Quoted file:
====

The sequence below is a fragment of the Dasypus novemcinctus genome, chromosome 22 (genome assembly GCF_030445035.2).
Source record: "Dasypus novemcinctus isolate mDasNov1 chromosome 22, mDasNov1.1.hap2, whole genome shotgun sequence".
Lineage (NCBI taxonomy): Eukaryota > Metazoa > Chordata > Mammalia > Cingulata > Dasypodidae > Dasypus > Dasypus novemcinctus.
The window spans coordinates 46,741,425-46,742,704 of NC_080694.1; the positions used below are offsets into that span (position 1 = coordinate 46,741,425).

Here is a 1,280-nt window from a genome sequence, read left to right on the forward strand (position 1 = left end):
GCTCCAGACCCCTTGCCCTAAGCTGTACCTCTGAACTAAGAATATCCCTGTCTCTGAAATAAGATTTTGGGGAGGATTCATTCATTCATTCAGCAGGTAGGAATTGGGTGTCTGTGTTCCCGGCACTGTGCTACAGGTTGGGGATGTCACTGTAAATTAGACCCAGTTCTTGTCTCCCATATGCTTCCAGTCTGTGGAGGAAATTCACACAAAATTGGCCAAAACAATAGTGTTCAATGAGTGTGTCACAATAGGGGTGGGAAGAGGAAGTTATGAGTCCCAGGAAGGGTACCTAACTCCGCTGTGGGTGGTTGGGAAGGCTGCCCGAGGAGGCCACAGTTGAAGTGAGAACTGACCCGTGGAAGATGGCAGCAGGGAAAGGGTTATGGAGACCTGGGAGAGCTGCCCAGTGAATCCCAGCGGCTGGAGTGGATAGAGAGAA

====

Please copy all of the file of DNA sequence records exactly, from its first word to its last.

The sequence below is a fragment of the Dasypus novemcinctus genome, chromosome 22 (genome assembly GCF_030445035.2).
Source record: "Dasypus novemcinctus isolate mDasNov1 chromosome 22, mDasNov1.1.hap2, whole genome shotgun sequence".
Lineage (NCBI taxonomy): Eukaryota > Metazoa > Chordata > Mammalia > Cingulata > Dasypodidae > Dasypus > Dasypus novemcinctus.
The window spans coordinates 46,741,425-46,742,704 of NC_080694.1; the positions used below are offsets into that span (position 1 = coordinate 46,741,425).

Here is a 1,280-nt window from a genome sequence, read left to right on the forward strand (position 1 = left end):
GCTCCAGACCCCTTGCCCTAAGCTGTACCTCTGAACTAAGAATATCCCTGTCTCTGAAATAAGATTTTGGGGAGGATTCATTCATTCATTCAGCAGGTAGGAATTGGGTGTCTGTGTTCCCGGCACTGTGCTACAGGTTGGGGATGTCACTGTAAATTAGACCCAGTTCTTGTCTCCCATATGCTTCCAGTCTGTGGAGGAAATTCACACAAAATTGGCCAAAACAATAGTGTTCAATGAGTGTGTCACAATAGGGGTGGGAAGAGGAAGTTATGAGTCCCAGGAAGGGTACCTAACTCCGCTGTGGGTGGTTGGGAAGGCTGCCCGAGGAGGCCACAGTTGAAGTGAGAACTGACCCGTGGAAGATGGCAGCAGGGAAAGGGTTATGGAGACCTGGGAGAGCTGCCCAGTGAATCCCAGCGGCTGGAGTGGATAGAGAGAA